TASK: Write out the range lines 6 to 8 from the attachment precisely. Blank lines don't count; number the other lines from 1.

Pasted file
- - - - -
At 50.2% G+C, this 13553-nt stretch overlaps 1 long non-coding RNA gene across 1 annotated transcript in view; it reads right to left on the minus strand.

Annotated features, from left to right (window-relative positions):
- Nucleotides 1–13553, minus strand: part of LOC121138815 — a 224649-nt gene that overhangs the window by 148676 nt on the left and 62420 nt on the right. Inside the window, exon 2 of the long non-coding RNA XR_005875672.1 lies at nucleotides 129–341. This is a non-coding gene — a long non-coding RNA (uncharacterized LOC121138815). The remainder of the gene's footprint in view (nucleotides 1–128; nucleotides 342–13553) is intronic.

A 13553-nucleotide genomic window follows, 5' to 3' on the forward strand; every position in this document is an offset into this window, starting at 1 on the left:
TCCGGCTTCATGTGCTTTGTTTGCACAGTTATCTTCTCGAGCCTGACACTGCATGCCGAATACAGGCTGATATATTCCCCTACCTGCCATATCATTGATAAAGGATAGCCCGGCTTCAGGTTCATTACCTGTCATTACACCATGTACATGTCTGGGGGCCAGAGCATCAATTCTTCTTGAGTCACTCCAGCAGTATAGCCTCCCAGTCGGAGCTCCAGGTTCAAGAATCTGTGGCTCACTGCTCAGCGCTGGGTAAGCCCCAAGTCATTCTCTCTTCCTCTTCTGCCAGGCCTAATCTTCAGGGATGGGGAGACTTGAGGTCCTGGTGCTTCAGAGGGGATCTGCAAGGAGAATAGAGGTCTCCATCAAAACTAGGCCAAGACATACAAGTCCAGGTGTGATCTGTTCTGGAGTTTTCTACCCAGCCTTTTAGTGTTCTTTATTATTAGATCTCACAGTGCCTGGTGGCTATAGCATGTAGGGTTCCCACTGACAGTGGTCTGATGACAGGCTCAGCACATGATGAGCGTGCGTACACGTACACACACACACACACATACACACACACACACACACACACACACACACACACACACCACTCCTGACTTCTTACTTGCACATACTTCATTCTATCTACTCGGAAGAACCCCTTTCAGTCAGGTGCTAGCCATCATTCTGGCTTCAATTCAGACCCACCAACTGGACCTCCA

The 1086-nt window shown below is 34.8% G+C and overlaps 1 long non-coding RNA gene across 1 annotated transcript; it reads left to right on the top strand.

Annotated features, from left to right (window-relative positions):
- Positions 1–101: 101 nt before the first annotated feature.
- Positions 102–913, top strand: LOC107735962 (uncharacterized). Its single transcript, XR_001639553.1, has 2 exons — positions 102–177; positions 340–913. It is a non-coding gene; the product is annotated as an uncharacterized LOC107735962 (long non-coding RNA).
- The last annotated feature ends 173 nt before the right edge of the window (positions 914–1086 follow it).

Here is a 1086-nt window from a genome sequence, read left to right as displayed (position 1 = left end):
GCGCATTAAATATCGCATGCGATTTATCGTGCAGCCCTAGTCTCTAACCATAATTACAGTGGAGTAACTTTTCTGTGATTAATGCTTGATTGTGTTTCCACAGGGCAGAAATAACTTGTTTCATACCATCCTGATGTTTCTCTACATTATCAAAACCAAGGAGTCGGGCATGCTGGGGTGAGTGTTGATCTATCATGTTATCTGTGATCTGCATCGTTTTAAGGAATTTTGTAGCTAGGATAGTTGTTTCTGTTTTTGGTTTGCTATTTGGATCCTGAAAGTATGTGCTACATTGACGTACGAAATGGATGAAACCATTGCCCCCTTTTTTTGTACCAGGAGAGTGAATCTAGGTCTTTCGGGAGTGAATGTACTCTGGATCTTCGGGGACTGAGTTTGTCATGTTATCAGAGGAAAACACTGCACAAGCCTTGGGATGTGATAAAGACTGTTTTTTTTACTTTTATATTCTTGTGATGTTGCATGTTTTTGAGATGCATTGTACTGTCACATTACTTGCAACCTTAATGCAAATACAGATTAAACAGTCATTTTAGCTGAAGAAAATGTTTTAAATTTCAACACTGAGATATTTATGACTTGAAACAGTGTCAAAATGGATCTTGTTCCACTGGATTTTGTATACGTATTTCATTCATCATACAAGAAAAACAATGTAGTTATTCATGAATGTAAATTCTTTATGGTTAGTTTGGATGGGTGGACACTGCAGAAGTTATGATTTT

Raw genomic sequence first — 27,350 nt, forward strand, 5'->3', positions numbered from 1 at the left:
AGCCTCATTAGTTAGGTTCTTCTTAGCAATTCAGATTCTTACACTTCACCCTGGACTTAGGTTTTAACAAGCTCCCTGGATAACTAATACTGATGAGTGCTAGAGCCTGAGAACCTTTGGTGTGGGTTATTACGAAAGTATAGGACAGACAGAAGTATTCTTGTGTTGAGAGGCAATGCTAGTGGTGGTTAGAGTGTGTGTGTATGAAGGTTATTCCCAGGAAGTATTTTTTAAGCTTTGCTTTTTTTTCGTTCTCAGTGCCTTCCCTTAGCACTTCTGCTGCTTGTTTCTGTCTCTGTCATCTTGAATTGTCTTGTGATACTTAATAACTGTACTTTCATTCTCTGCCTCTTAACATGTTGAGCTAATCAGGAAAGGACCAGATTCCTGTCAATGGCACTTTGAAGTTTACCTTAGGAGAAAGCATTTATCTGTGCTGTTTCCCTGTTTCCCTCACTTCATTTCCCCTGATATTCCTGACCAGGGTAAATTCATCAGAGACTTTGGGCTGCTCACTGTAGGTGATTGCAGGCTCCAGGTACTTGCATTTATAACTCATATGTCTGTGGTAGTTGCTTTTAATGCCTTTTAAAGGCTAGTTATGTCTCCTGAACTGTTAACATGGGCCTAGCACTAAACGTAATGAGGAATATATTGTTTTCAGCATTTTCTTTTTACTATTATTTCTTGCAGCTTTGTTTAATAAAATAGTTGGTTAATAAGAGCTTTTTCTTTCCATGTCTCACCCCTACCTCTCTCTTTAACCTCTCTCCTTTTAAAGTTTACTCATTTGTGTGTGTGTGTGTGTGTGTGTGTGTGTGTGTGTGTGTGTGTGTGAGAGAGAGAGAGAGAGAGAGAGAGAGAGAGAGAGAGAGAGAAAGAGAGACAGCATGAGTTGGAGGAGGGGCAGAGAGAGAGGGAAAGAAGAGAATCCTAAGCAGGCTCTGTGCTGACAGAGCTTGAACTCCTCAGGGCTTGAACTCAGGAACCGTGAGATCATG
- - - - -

The 1086-nt window shown below is 34.8% G+C and overlaps 1 long non-coding RNA gene across 1 annotated transcript; it reads left to right on the top strand.

Annotated features, from left to right (window-relative positions):
- Positions 1–101: 101 nt before the first annotated feature.